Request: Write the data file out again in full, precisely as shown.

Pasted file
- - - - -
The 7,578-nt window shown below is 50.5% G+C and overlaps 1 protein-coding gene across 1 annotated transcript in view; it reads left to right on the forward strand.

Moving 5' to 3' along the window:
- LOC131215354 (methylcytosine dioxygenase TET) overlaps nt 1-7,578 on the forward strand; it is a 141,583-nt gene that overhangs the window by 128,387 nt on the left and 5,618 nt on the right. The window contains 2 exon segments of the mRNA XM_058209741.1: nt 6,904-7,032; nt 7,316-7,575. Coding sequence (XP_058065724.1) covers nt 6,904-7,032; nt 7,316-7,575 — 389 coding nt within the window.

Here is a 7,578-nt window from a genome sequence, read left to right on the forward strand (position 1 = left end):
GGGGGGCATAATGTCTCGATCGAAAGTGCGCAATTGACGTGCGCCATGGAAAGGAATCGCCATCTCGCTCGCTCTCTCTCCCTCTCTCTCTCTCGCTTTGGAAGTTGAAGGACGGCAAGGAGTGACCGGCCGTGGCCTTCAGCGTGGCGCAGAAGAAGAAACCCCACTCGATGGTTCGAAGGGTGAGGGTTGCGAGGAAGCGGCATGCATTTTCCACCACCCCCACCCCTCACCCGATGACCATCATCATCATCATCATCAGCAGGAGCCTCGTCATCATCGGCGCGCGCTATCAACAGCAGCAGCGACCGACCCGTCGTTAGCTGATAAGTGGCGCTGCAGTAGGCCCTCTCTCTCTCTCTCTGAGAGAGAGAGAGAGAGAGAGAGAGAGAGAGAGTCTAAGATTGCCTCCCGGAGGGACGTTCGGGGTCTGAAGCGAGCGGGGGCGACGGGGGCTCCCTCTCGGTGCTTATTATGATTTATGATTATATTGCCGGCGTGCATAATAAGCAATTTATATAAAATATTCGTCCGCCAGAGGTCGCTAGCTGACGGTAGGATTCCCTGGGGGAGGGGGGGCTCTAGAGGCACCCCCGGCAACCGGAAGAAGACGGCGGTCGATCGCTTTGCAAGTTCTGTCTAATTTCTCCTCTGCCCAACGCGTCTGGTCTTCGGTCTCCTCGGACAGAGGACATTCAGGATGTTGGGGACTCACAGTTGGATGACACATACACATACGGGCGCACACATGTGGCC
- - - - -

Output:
The 7,578-nt window shown below is 50.5% G+C and overlaps 1 protein-coding gene across 1 annotated transcript in view; it reads left to right on the forward strand.

Moving 5' to 3' along the window:
- LOC131215354 (methylcytosine dioxygenase TET) overlaps nt 1-7,578 on the forward strand; it is a 141,583-nt gene that overhangs the window by 128,387 nt on the left and 5,618 nt on the right. The window contains 2 exon segments of the mRNA XM_058209741.1: nt 6,904-7,032; nt 7,316-7,575. Coding sequence (XP_058065724.1) covers nt 6,904-7,032; nt 7,316-7,575 — 389 coding nt within the window.

Here is a 7,578-nt window from a genome sequence, read left to right on the forward strand (position 1 = left end):
GGGGGGCATAATGTCTCGATCGAAAGTGCGCAATTGACGTGCGCCATGGAAAGGAATCGCCATCTCGCTCGCTCTCTCTCCCTCTCTCTCTCTCGCTTTGGAAGTTGAAGGACGGCAAGGAGTGACCGGCCGTGGCCTTCAGCGTGGCGCAGAAGAAGAAACCCCACTCGATGGTTCGAAGGGTGAGGGTTGCGAGGAAGCGGCATGCATTTTCCACCACCCCCACCCCTCACCCGATGACCATCATCATCATCATCATCAGCAGGAGCCTCGTCATCATCGGCGCGCGCTATCAACAGCAGCAGCGACCGACCCGTCGTTAGCTGATAAGTGGCGCTGCAGTAGGCCCTCTCTCTCTCTCTCTGAGAGAGAGAGAGAGAGAGAGAGAGAGAGAGAGTCTAAGATTGCCTCCCGGAGGGACGTTCGGGGTCTGAAGCGAGCGGGGGCGACGGGGGCTCCCTCTCGGTGCTTATTATGATTTATGATTATATTGCCGGCGTGCATAATAAGCAATTTATATAAAATATTCGTCCGCCAGAGGTCGCTAGCTGACGGTAGGATTCCCTGGGGGAGGGGGGGCTCTAGAGGCACCCCCGGCAACCGGAAGAAGACGGCGGTCGATCGCTTTGCAAGTTCTGTCTAATTTCTCCTCTGCCCAACGCGTCTGGTCTTCGGTCTCCTCGGACAGAGGACATTCAGGATGTTGGGGACTCACAGTTGGATGACACATACACATACGGGCGCACACATGTGGCC